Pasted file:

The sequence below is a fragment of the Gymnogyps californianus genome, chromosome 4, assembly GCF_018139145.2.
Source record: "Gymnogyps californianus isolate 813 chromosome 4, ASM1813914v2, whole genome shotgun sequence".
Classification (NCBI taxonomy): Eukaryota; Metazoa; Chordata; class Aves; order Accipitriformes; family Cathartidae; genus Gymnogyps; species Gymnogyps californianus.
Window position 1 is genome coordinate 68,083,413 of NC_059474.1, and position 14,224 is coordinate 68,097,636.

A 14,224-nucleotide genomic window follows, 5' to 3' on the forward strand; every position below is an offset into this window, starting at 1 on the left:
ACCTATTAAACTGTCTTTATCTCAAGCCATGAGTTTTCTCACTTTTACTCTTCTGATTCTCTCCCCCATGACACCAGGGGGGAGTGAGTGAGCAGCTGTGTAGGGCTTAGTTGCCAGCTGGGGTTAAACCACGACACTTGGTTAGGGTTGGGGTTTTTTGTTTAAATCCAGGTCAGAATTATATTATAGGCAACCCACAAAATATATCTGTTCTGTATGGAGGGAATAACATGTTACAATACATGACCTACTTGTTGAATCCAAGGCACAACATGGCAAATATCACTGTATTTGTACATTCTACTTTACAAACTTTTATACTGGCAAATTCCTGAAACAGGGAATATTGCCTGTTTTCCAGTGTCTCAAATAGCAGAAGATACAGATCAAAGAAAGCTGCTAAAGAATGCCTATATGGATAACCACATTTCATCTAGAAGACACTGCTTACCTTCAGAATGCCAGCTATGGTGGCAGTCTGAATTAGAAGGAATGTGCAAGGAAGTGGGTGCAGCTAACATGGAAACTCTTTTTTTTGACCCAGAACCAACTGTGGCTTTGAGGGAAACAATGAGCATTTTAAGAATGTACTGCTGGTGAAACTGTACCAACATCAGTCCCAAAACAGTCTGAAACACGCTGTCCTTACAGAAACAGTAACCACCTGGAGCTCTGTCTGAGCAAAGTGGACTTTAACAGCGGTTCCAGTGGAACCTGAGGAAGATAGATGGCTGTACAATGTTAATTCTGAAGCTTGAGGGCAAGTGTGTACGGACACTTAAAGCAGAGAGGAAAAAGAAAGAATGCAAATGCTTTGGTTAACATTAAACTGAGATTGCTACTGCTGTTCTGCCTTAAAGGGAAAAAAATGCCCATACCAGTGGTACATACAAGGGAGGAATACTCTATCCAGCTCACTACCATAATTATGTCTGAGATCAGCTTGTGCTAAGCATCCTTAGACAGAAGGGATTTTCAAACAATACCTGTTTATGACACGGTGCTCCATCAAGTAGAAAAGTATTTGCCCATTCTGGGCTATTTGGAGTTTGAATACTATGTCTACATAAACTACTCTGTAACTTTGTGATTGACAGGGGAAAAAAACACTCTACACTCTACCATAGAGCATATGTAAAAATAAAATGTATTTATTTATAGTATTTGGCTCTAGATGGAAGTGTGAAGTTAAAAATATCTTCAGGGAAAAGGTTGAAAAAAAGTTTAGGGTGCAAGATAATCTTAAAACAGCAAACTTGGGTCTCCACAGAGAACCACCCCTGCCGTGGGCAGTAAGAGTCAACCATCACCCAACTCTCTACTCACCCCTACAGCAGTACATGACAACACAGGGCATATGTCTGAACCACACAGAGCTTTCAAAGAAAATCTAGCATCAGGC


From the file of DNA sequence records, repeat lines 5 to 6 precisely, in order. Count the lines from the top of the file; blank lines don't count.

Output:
A 14,224-nucleotide genomic window follows, 5' to 3' on the forward strand; every position below is an offset into this window, starting at 1 on the left:
ACCTATTAAACTGTCTTTATCTCAAGCCATGAGTTTTCTCACTTTTACTCTTCTGATTCTCTCCCCCATGACACCAGGGGGGAGTGAGTGAGCAGCTGTGTAGGGCTTAGTTGCCAGCTGGGGTTAAACCACGACACTTGGTTAGGGTTGGGGTTTTTTGTTTAAATCCAGGTCAGAATTATATTATAGGCAACCCACAAAATATATCTGTTCTGTATGGAGGGAATAACATGTTACAATACATGACCTACTTGTTGAATCCAAGGCACAACATGGCAAATATCACTGTATTTGTACATTCTACTTTACAAACTTTTATACTGGCAAATTCCTGAAACAGGGAATATTGCCTGTTTTCCAGTGTCTCAAATAGCAGAAGATACAGATCAAAGAAAGCTGCTAAAGAATGCCTATATGGATAACCACATTTCATCTAGAAGACACTGCTTACCTTCAGAATGCCAGCTATGGTGGCAGTCTGAATTAGAAGGAATGTGCAAGGAAGTGGGTGCAGCTAACATGGAAACTCTTTTTTTTGACCCAGAACCAACTGTGGCTTTGAGGGAAACAATGAGCATTTTAAGAATGTACTGCTGGTGAAACTGTACCAACATCAGTCCCAAAACAGTCTGAAACACGCTGTCCTTACAGAAACAGTAACCACCTGGAGCTCTGTCTGAGCAAAGTGGACTTTAACAGCGGTTCCAGTGGAACCTGAGGAAGATAGATGGCTGTACAATGTTAATTCTGAAGCTTGAGGGCAAGTGTGTACGGACACTTAAAGCAGAGAGGAAAAAGAAAGAATGCAAATGCTTTGGTTAACATTAAACTGAGATTGCTACTGCTGTTCTGCCTTAAAGGGAAAAAAATGCCCATACCAGTGGTACATACAAGGGAGGAATACTCTATCCAGCTCACTACCATAATTATGTCTGAGATCAGCTTGTGCTAAGCATCCTTAGACAGAAGGGATTTTCAAACAATACCTGTTTATGACACGGTGCTCCATCAAGTAGAAAAGTATTTGCCCATTCTGGGCTATTTGGAGTTTGAATACTATGTCTACATAAACTACTCTGTAACTTTGTGATTGACAGGGGAAAAAAACACTCTACACTCTACCATAGAGCATATGTAAAAATAAAATGTATTTATTTATAGTATTTGGCTCTAGATGGAAGTGTGAAGTTAAAAATATCTTCAGGGAAAAGGTTGAAAAAAAGTTTAGGGTGCAAGATAATCTTAAAACAGCAAACTTGGGTCTCCACAGAGAACCACCCCTGCCGTGGGCAGTAAGAGTCAACCATCACCCAACTCTCTACTCACCCCTACAGCAGTACATGACAACACAGGGCATATGTCTGAACCACACAGAGCTTTCAAAGAAAATCTAGCATCAGGC